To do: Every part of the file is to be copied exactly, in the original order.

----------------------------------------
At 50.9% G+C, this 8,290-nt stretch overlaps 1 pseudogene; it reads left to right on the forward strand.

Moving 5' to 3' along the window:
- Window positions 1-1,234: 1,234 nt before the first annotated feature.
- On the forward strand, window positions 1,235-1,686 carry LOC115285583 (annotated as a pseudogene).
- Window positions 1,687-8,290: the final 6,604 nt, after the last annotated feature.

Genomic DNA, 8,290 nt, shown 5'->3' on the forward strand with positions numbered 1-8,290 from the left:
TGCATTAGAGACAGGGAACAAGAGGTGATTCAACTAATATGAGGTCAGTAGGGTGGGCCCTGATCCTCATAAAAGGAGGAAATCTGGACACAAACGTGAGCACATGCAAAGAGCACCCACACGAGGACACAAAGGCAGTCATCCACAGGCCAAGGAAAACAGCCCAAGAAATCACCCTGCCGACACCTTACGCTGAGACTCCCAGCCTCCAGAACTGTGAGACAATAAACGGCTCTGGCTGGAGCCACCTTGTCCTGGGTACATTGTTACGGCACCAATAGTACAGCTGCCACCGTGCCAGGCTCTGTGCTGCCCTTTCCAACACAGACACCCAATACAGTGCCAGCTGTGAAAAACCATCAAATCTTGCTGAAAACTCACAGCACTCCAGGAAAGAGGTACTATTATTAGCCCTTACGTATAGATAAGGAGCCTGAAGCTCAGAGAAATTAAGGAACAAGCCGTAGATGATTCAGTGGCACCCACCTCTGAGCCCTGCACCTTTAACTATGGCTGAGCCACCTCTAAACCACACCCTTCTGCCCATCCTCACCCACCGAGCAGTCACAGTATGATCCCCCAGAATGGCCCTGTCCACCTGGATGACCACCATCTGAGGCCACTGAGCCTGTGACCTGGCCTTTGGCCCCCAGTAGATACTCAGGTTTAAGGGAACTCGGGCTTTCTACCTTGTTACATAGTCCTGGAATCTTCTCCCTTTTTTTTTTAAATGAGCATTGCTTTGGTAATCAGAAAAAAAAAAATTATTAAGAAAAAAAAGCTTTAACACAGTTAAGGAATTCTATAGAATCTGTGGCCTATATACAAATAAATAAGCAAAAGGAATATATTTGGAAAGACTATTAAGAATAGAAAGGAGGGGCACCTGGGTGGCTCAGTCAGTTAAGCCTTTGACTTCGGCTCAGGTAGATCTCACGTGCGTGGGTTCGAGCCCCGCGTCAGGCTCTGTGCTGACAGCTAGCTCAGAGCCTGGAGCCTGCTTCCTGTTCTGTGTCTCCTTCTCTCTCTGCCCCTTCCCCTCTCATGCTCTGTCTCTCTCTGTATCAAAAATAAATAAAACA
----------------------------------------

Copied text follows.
At 50.9% G+C, this 8,290-nt stretch overlaps 1 pseudogene; it reads left to right on the forward strand.

Moving 5' to 3' along the window:
- Window positions 1-1,234: 1,234 nt before the first annotated feature.
- On the forward strand, window positions 1,235-1,686 carry LOC115285583 (annotated as a pseudogene).
- Window positions 1,687-8,290: the final 6,604 nt, after the last annotated feature.

Genomic DNA, 8,290 nt, shown 5'->3' on the forward strand with positions numbered 1-8,290 from the left:
TGCATTAGAGACAGGGAACAAGAGGTGATTCAACTAATATGAGGTCAGTAGGGTGGGCCCTGATCCTCATAAAAGGAGGAAATCTGGACACAAACGTGAGCACATGCAAAGAGCACCCACACGAGGACACAAAGGCAGTCATCCACAGGCCAAGGAAAACAGCCCAAGAAATCACCCTGCCGACACCTTACGCTGAGACTCCCAGCCTCCAGAACTGTGAGACAATAAACGGCTCTGGCTGGAGCCACCTTGTCCTGGGTACATTGTTACGGCACCAATAGTACAGCTGCCACCGTGCCAGGCTCTGTGCTGCCCTTTCCAACACAGACACCCAATACAGTGCCAGCTGTGAAAAACCATCAAATCTTGCTGAAAACTCACAGCACTCCAGGAAAGAGGTACTATTATTAGCCCTTACGTATAGATAAGGAGCCTGAAGCTCAGAGAAATTAAGGAACAAGCCGTAGATGATTCAGTGGCACCCACCTCTGAGCCCTGCACCTTTAACTATGGCTGAGCCACCTCTAAACCACACCCTTCTGCCCATCCTCACCCACCGAGCAGTCACAGTATGATCCCCCAGAATGGCCCTGTCCACCTGGATGACCACCATCTGAGGCCACTGAGCCTGTGACCTGGCCTTTGGCCCCCAGTAGATACTCAGGTTTAAGGGAACTCGGGCTTTCTACCTTGTTACATAGTCCTGGAATCTTCTCCCTTTTTTTTTTAAATGAGCATTGCTTTGGTAATCAGAAAAAAAAAAATTATTAAGAAAAAAAAGCTTTAACACAGTTAAGGAATTCTATAGAATCTGTGGCCTATATACAAATAAATAAGCAAAAGGAATATATTTGGAAAGACTATTAAGAATAGAAAGGAGGGGCACCTGGGTGGCTCAGTCAGTTAAGCCTTTGACTTCGGCTCAGGTAGATCTCACGTGCGTGGGTTCGAGCCCCGCGTCAGGCTCTGTGCTGACAGCTAGCTCAGAGCCTGGAGCCTGCTTCCTGTTCTGTGTCTCCTTCTCTCTCTGCCCCTTCCCCTCTCATGCTCTGTCTCTCTCTGTATCAAAAATAAATAAAACA